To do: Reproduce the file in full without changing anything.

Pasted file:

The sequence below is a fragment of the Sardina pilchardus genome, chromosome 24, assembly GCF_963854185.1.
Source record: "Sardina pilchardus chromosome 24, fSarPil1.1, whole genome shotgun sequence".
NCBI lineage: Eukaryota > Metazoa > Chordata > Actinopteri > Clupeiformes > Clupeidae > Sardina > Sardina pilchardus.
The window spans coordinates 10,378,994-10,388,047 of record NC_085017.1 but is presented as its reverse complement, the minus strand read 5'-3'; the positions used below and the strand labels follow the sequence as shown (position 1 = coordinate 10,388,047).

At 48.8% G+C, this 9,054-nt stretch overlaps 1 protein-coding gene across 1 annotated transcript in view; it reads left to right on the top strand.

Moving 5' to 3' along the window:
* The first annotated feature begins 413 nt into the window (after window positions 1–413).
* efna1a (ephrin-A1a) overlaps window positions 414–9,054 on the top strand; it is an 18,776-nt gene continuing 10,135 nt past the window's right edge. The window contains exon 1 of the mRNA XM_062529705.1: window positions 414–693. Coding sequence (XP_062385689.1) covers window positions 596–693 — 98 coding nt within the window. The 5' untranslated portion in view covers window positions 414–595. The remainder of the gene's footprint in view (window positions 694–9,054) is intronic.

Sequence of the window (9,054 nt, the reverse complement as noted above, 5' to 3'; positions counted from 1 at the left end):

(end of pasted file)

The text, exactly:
The sequence below is a fragment of the Sardina pilchardus genome, chromosome 24, assembly GCF_963854185.1.
Source record: "Sardina pilchardus chromosome 24, fSarPil1.1, whole genome shotgun sequence".
NCBI lineage: Eukaryota > Metazoa > Chordata > Actinopteri > Clupeiformes > Clupeidae > Sardina > Sardina pilchardus.
The window spans coordinates 10,378,994-10,388,047 of record NC_085017.1 but is presented as its reverse complement, the minus strand read 5'-3'; the positions used below and the strand labels follow the sequence as shown (position 1 = coordinate 10,388,047).

At 48.8% G+C, this 9,054-nt stretch overlaps 1 protein-coding gene across 1 annotated transcript in view; it reads left to right on the top strand.

Moving 5' to 3' along the window:
* The first annotated feature begins 413 nt into the window (after window positions 1–413).
* efna1a (ephrin-A1a) overlaps window positions 414–9,054 on the top strand; it is an 18,776-nt gene continuing 10,135 nt past the window's right edge. The window contains exon 1 of the mRNA XM_062529705.1: window positions 414–693. Coding sequence (XP_062385689.1) covers window positions 596–693 — 98 coding nt within the window. The 5' untranslated portion in view covers window positions 414–595. The remainder of the gene's footprint in view (window positions 694–9,054) is intronic.

Sequence of the window (9,054 nt, the reverse complement as noted above, 5' to 3'; positions counted from 1 at the left end):